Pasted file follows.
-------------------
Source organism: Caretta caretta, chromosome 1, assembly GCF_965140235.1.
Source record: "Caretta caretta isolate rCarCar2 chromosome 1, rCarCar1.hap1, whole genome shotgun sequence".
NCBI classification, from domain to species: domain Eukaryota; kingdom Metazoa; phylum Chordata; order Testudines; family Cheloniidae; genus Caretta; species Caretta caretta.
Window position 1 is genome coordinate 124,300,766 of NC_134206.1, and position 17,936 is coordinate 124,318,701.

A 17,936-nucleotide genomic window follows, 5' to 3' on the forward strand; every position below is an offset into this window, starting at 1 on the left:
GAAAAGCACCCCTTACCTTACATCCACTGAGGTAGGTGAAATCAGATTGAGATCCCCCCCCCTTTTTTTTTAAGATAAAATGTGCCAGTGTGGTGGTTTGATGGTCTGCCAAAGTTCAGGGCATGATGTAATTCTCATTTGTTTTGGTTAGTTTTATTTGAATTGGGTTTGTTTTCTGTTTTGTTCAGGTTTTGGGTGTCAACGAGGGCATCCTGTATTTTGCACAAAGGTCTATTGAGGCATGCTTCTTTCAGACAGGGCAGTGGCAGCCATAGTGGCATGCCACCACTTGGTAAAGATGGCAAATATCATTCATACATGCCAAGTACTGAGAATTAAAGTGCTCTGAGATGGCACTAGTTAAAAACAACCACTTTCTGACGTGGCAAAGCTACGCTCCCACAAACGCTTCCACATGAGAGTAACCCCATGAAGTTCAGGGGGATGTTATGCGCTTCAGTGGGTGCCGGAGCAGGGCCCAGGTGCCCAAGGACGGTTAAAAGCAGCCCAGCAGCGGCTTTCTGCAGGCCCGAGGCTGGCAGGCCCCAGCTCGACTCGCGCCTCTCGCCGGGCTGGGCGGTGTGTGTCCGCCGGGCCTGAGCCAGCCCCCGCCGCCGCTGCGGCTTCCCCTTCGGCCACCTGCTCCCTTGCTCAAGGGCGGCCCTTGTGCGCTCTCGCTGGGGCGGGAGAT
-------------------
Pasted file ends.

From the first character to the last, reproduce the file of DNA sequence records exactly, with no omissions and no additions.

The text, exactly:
Source organism: Caretta caretta, chromosome 1, assembly GCF_965140235.1.
Source record: "Caretta caretta isolate rCarCar2 chromosome 1, rCarCar1.hap1, whole genome shotgun sequence".
NCBI classification, from domain to species: domain Eukaryota; kingdom Metazoa; phylum Chordata; order Testudines; family Cheloniidae; genus Caretta; species Caretta caretta.
Window position 1 is genome coordinate 124,300,766 of NC_134206.1, and position 17,936 is coordinate 124,318,701.

A 17,936-nucleotide genomic window follows, 5' to 3' on the forward strand; every position below is an offset into this window, starting at 1 on the left:
GAAAAGCACCCCTTACCTTACATCCACTGAGGTAGGTGAAATCAGATTGAGATCCCCCCCCCTTTTTTTTTAAGATAAAATGTGCCAGTGTGGTGGTTTGATGGTCTGCCAAAGTTCAGGGCATGATGTAATTCTCATTTGTTTTGGTTAGTTTTATTTGAATTGGGTTTGTTTTCTGTTTTGTTCAGGTTTTGGGTGTCAACGAGGGCATCCTGTATTTTGCACAAAGGTCTATTGAGGCATGCTTCTTTCAGACAGGGCAGTGGCAGCCATAGTGGCATGCCACCACTTGGTAAAGATGGCAAATATCATTCATACATGCCAAGTACTGAGAATTAAAGTGCTCTGAGATGGCACTAGTTAAAAACAACCACTTTCTGACGTGGCAAAGCTACGCTCCCACAAACGCTTCCACATGAGAGTAACCCCATGAAGTTCAGGGGGATGTTATGCGCTTCAGTGGGTGCCGGAGCAGGGCCCAGGTGCCCAAGGACGGTTAAAAGCAGCCCAGCAGCGGCTTTCTGCAGGCCCGAGGCTGGCAGGCCCCAGCTCGACTCGCGCCTCTCGCCGGGCTGGGCGGTGTGTGTCCGCCGGGCCTGAGCCAGCCCCCGCCGCCGCTGCGGCTTCCCCTTCGGCCACCTGCTCCCTTGCTCAAGGGCGGCCCTTGTGCGCTCTCGCTGGGGCGGGAGAT